The ‘last mile’ of consumer sustainability behavior

February 18, 2021 by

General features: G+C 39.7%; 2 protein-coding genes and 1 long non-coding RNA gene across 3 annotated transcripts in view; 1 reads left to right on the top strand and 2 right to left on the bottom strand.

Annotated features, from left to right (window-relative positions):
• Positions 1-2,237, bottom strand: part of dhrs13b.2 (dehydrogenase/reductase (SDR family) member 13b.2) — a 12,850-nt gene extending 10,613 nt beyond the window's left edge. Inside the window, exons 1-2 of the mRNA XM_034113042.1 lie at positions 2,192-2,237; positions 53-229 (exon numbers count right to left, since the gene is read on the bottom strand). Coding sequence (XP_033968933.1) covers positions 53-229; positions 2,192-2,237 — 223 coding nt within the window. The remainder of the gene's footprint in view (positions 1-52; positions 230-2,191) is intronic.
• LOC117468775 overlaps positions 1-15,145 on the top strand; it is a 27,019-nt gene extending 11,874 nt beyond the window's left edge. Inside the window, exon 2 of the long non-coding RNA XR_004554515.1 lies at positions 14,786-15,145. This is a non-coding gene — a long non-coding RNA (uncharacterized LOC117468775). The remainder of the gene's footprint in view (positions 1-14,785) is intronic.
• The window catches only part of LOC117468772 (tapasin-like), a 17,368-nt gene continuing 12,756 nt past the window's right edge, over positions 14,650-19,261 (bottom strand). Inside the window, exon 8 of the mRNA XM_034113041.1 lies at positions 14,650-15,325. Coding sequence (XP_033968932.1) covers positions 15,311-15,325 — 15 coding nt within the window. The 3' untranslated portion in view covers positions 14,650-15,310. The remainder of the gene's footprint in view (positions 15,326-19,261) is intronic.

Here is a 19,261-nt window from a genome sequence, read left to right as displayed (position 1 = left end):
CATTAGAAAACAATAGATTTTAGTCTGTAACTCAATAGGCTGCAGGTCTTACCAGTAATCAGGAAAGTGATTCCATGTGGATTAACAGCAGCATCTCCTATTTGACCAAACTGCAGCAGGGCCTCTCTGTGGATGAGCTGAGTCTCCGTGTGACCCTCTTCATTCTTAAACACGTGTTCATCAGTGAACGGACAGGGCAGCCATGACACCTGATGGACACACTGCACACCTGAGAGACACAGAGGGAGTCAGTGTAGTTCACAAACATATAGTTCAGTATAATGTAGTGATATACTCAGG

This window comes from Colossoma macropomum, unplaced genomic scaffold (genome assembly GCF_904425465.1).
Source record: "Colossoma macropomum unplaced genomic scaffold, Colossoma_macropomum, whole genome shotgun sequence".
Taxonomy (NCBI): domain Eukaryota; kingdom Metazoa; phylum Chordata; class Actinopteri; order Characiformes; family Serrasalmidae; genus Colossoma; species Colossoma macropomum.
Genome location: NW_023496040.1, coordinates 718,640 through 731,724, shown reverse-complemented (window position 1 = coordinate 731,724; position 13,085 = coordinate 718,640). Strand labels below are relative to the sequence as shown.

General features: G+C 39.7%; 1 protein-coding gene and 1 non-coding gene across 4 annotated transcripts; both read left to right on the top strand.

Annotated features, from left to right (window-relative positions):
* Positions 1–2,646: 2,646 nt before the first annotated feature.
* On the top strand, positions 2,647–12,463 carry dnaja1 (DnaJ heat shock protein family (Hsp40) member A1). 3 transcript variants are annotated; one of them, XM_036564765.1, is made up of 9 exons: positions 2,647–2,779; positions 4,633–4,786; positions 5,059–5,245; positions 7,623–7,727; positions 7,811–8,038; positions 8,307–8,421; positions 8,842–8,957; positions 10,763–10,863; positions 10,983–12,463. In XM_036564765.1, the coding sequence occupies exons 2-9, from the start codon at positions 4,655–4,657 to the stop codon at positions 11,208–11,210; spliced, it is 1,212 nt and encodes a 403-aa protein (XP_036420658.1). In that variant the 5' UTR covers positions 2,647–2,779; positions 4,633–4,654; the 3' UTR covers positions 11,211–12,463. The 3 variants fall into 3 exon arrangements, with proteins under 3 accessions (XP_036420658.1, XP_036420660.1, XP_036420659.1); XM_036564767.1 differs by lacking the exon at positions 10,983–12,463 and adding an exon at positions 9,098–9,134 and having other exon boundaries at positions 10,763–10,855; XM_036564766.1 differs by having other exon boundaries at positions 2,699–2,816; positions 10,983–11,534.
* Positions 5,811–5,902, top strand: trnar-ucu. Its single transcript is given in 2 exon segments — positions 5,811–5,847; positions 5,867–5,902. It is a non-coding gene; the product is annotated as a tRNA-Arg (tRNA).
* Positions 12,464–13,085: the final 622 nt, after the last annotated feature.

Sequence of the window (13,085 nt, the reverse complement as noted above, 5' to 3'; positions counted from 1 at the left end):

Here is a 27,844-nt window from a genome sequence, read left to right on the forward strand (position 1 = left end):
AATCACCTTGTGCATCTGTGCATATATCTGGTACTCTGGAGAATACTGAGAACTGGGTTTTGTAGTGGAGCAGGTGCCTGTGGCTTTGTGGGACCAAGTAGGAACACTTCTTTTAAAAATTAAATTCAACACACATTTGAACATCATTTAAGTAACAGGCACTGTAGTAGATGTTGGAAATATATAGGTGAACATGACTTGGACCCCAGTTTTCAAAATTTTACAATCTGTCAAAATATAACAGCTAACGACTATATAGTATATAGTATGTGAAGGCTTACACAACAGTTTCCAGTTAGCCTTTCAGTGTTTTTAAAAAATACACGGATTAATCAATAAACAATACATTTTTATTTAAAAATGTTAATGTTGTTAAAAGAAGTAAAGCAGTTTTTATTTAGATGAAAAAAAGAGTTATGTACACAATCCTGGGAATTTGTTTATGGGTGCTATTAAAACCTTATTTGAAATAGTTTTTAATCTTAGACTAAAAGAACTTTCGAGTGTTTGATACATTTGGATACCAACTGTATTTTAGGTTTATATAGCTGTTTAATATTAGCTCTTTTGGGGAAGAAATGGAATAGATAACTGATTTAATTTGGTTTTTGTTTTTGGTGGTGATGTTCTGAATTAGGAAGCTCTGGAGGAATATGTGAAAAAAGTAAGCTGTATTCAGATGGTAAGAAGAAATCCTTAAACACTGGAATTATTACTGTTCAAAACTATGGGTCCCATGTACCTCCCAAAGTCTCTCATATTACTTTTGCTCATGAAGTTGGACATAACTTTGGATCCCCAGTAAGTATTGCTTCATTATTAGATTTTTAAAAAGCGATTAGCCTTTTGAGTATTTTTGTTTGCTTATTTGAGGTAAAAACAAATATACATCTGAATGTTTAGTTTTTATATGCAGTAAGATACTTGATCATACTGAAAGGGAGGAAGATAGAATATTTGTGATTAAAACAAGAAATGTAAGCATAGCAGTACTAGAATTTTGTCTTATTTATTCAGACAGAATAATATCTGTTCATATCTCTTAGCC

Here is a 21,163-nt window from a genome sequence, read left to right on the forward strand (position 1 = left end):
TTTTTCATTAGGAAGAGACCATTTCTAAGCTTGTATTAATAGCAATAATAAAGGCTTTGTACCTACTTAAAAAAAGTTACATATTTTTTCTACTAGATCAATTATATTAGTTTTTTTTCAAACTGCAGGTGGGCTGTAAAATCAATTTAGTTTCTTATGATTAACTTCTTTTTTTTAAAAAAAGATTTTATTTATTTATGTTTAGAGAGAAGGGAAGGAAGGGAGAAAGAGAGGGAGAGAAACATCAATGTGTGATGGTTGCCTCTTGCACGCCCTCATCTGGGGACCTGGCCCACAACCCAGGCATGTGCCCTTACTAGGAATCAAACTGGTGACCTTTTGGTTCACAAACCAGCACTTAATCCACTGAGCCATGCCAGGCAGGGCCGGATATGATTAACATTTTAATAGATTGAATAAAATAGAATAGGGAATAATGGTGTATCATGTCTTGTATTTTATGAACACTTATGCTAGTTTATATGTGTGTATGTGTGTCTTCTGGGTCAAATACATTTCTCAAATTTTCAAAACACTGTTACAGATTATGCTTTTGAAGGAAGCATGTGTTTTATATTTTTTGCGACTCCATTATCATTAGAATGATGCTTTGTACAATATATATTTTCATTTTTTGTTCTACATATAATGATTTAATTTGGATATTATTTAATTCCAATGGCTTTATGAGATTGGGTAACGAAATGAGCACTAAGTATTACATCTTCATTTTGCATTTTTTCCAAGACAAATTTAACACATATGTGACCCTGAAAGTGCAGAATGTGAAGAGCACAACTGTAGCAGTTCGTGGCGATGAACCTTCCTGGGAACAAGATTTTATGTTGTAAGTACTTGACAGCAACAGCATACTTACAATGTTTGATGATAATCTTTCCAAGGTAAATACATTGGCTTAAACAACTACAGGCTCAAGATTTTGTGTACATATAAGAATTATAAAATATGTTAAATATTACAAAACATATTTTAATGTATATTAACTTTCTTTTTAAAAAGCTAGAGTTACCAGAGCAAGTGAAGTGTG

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The ‘last mile’ of consumer sustainability behavior Mike De Socio Thu, 02/18/2021 – 00:05 These days, it’s hard to argue that sustainability is a niche consumer interest. A vast majority of consumers worldwide believe we need to consume less, according to research by GlobeScan . More to the point, 57 percent of consumers in that survey were willing to pay more for sustainable products. But only about a quarter of them actually made any sustainable changes to their lifestyle or consumption. So what gives? “There’s this really marked intention-action gap when we’re asking people to change their behaviors to be more sustainable,” said Katherine White, professor of marketing and behavioral science at the University of British Columbia. White shared her research on sustainable consumption during GreenBiz 21. She was among industry leaders from Amazon and Procter & Gamble, as well as nonprofit executives, who shared insights on the trends in sustainable consumption. Here are three takeaways from the session: 1. Attitude has shifted, but behavior lags Across the board, indicators for consumer interest in sustainable products are up, according to the GlobeScan survey. The 2020 results, for example, showed that 73 percent of consumers wanted to reduce the impact they have on the environment by a large amount, up almost 10 percentage points from the year prior. During the session, Chris Coulter, CEO of GlobeScan, described it as a “remarkable shift” in consumer attitude that bodes well for the sustainable products market. But he was quick to underline the shortcomings of that progress. “There is still a gap between our desire to change and what we’re actually doing, but we do see significant movements happening across the world,” he said. White’s research in behavioral science looks into what levers could be most effective in convincing consumers to align their choices with their concern for the planet.  A fundamental truth for sustainable products: Consumers’ top concerns are still performance and price. “This is a real challenge for marketers, for organizations, for public policymakers,” she said. “We really need to understand, what are the key drivers of behavior change in particular?” White identified a few factors that stakeholders can focus on to shift behavior — social influence (in other words, peer pressure), habit formation, individual values, emotional buy-in and tangible outcomes.  But ultimately, no one should think about hitting consumers with all of those efforts at once, White said. The shifts are more likely to be gradual. 2. Price and performance are still king Todd Cline, as director for Procter & Gamble’s North America fabric care research and development, is trying to focus consumers on one tiny change that could drastically slash the climate impact of his company’s product: Wash their clothes in cold water. Cline said what consumers do with Tide, one of the company’s sub-brands, once they take it off the shelf accounts for two-thirds of the product’s carbon footprint. The biggest chunk of that is the energy used to heat the water in the washing machine. But Cline knows if he wants consumers to change to cold, the performance can’t suffer. So his plan is simple: “Make products that work great when consumers use them on cold,” he said. This highlights a fundamental truth for sustainable products: Consumers’ top concerns are still performance and price. So sustainable products must tick those two boxes before showing off their climate bona fides.  Adam Werbach, global lead for sustainable shopping at Amazon, knows this well. He led the development of a “Climate Pledge Friendly” label on the site that uses external certifications to direct customers to the most sustainable products. The experience so far has shown Werbach that customers, even at Amazon’s eco-conscious Whole Foods, primarily seek out price and performance before considering sustainability.  But the “Climate Pledge Friendly” label can be a quick, easy way for them to make that decision. “Customers like the cognitive load being taken off them,” he said. 3. Less (information) can be more The success of a simple label for Amazon speaks to another important tactic for nudging customers to more sustainable options: Sometimes less information is better. The average consumer, according to White, doesn’t have the time or interest to know all the details on ingredients, manufacturing or packaging. They just want to know it’s not going to harm the planet. “At the end of the day, if it’s really quick and easy and enjoyable and pleasant, I’m going to do it,” White said. That’s where labels can help. Doug Gatlin, CEO of Green Seal, said his company has worked to simplify the way it communicates its own sustainability certifications. “It can really be difficult to communicate the various attributes to the consumer,” he said. So rather than listing 20 or more claims on one label, Green Seal developed a “compass” that identifies four main categories — water, waste, health and climate — and acts as a shorthand to evaluate products. Cline keeps this in mind, too, as Procter & Gamble refines its own packaging and labeling. “If we can make it simple and make it so it’s a great experience for people, they’ll adopt the behavior and stick with it,” he said. Pull Quote A fundamental truth for sustainable products: Consumers’ top concerns are still performance and price. Topics Consumer Trends GreenBiz 21 Featured in featured block (1 article with image touted on the front page or elsewhere) Off Duration 0 Sponsored Article Off Consumer trend surveys show a shift towards an environmental mindset among shoppers but they need to start putting their money where their mouth is.//Image courtesy of Unsplash